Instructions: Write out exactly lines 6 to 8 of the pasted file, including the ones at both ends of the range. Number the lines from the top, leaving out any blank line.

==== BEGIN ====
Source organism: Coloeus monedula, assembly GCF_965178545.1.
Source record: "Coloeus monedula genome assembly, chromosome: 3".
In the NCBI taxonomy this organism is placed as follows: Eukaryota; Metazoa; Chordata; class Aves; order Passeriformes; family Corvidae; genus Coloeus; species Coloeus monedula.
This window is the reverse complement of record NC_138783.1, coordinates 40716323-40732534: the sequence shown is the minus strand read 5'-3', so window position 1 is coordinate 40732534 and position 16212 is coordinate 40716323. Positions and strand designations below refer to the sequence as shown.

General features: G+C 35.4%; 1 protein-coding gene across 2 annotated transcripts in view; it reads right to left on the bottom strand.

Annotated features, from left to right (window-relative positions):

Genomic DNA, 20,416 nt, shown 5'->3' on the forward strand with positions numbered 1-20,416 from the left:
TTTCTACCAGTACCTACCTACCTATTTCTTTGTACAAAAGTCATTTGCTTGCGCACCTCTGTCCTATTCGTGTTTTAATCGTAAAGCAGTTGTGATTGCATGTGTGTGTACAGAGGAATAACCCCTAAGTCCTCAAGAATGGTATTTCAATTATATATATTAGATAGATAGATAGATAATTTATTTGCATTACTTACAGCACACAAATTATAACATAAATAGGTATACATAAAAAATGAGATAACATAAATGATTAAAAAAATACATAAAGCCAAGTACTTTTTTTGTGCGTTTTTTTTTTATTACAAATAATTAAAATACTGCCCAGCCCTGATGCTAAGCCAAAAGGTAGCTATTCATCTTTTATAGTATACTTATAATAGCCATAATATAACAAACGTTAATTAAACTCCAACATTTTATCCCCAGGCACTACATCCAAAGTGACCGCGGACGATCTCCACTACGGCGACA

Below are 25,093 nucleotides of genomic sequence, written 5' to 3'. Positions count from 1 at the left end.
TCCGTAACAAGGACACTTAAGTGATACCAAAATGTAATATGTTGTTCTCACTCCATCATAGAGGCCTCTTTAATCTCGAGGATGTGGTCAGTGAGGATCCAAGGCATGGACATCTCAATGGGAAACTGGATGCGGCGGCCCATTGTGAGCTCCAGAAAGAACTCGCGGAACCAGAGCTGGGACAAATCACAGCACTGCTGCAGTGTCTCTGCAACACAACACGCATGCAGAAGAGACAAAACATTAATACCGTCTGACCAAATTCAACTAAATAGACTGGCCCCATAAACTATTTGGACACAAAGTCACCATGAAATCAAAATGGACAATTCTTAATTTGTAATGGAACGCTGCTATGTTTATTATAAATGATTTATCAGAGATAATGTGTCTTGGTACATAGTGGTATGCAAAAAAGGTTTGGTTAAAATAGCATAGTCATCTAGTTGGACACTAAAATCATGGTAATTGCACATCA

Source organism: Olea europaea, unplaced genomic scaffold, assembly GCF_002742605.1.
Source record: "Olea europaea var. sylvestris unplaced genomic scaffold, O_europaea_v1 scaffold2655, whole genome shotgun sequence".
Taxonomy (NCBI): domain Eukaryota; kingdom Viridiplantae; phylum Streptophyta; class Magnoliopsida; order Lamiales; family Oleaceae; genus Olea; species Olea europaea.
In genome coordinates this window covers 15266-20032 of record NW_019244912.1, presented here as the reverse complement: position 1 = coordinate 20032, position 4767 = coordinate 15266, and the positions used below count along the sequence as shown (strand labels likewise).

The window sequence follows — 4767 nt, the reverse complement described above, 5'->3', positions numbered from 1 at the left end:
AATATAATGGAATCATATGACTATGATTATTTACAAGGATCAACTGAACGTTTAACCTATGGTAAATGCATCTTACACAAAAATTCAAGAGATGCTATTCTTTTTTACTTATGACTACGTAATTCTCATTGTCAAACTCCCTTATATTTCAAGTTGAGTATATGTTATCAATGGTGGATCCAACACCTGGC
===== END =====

Annotated features, from left to right (window-relative positions):

Genomic DNA, 20,416 nt, shown 5'->3' on the forward strand with positions numbered 1-20,416 from the left:
TTTCTACCAGTACCTACCTACCTATTTCTTTGTACAAAAGTCATTTGCTTGCGCACCTCTGTCCTATTCGTGTTTTAATCGTAAAGCAGTTGTGATTGCATGTGTGTGTACAGAGGAATAACCCCTAAGTCCTCAAGAATGGTATTTCAATTATATATATTAGATAGATAGATAGATAATTTATTTGCATTACTTACAGCACACAAATTATAACATAAATAGGTATACATAAAAAATGAGATAACATAAATGATTAAAAAAATACATAAAGCCAAGTACTTTTTTTGTGCGTTTTTTTTTTATTACAAATAATTAAAATACTGCCCAGCCCTGATGCTAAGCCAAAAGGTAGCTATTCATCTTTTATAGTATACTTATAATAGCCATAATATAACAAACGTTAATTAAACTCCAACATTTTATCCCCAGGCACTACATCCAAAGTGACCGCGGACGATCTCCACTACGGCGACA